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File:Projected change in annual average precipitation for the 21st century, based on the SRES A1B emissions scenario, and simulated by the GFDL CM2.1 model.png


English: Based on NOAA (2007) public-domain source: This world map shows the change in annual average precipitation projected by the GFDL CM2.1 model for the 21st century. The change is in response to increasing atmospheric concentrations of greenhouse gases and aerosols based on a "middle of the road" estimate of future emissions. Future emissions are based on the "A1B" emissions scenario, taken from the Special Report on Emissions Scenarios. For the "A1B" emissions scenario, atmospheric carbon dioxide levels are projected to increase from 370 to 717 ppm. The plotted precipitation differences were computed as the difference between the 2081 to 2100 twenty year average minus the 1951 to 2000 fifty year average. Blue areas are projected to see an increase in annual precipitation amounts. Brown areas are projected to receive less precipitation in the future. (Note the irregular colour bar intervals.)

Warming of the global climate is expected to be accompanied by a reduction in rainfall in the subtropics and an increase in precipitation in subpolar latitudes and some equatorial regions. This pattern can be described in broad terms as the wet getting wetter and the dry getting drier, since subtropical land regions are mostly semi-arid today, while most subpolar regions currently have an excess of precipitation over evaporation. Though clearly a feature of a warming global climate, this characterization of the changing precipitation pattern cannot be applied to every locale, but should instead be thought of as a large-scale tendency that can be modified by local conditions in some cases. As seen in the map below, the drying is projected to be strongest near the poleward margins of the subtropics (for example, South Africa, southern Australia, the Mediterranean, and the south-western U.S.), a pattern that can be described as a poleward expansion of these semi-arid zones.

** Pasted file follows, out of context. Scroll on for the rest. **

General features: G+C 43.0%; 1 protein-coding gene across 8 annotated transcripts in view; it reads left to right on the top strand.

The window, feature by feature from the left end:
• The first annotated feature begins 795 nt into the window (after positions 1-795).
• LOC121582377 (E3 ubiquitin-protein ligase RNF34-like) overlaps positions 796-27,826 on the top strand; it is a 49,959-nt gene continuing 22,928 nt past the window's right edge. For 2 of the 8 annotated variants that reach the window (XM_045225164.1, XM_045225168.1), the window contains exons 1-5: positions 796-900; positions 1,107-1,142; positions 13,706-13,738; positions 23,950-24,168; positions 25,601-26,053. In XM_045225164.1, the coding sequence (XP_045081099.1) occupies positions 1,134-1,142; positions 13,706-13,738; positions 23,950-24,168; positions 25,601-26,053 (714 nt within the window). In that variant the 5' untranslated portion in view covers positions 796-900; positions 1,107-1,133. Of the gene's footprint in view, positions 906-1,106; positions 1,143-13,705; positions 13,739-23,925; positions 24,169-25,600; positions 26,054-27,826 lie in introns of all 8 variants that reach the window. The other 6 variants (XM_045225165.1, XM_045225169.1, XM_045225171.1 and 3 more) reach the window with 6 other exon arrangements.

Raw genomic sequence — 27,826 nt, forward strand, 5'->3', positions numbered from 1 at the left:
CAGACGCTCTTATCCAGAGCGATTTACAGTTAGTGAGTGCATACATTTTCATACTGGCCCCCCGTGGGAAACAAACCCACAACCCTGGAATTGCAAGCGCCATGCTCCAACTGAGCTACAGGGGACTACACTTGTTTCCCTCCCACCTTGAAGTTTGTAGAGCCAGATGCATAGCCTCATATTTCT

This large-scale pattern of change is a robust feature present in nearly all of the simulations conducted by the world's climate modeling groups for the 4th Assessment of the Intergovernmental Panel on Climate Change (IPCC), including those conducted at NOAA’s Geophysical Fluid Dynamics Laboratory (GFDL). It is also evident in observed 20th century precipitation trends.

In the map, changes are measured in inches of liquid water per year, ranging from +60 to -60. As described above, changes are not uniform globally. Most areas which see increases in precipitation are in the range of +1 to +30. Most areas which see decreases are in the range of -1 to -45.

  • NOAA, February 2007: GFDL Climate Modeling Research Highlights: Will the wet get wetter and the dry drier? (PDF), vol. 1, no. 5, revision 10/15/2008, 4:47:16 PM. The National Oceanic and Atmospheric Administration (NOAA) Geophysical Fluid Dynamics Laboratory (GFDL) - Princeton, NJ, USA
Date 9 October 2012
Source Higher Resolution Version 1920 x 1080 png (840KB), in: Geophysical Fluid Dynamics Laboratory - Will the Wet Get Wetter and the Dry Drier, publisher: NOAA GFDL. Retrieved 2012-10-13.
Author NOAA Geophysical Fluid Dynamics Laboratory (GFDL)
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From cited the cited source: "The materials presented here help illustrate some of the key research results that GFDL scientists have reported on recently. These graphics are considered to be in the public domain, and thus can be downloaded freely. We do request that if these images are used in publications or media broadcasts credit be given to "NOAA Geophysical Fluid Dynamics Laboratory" or at least "NOAA GFDL"."


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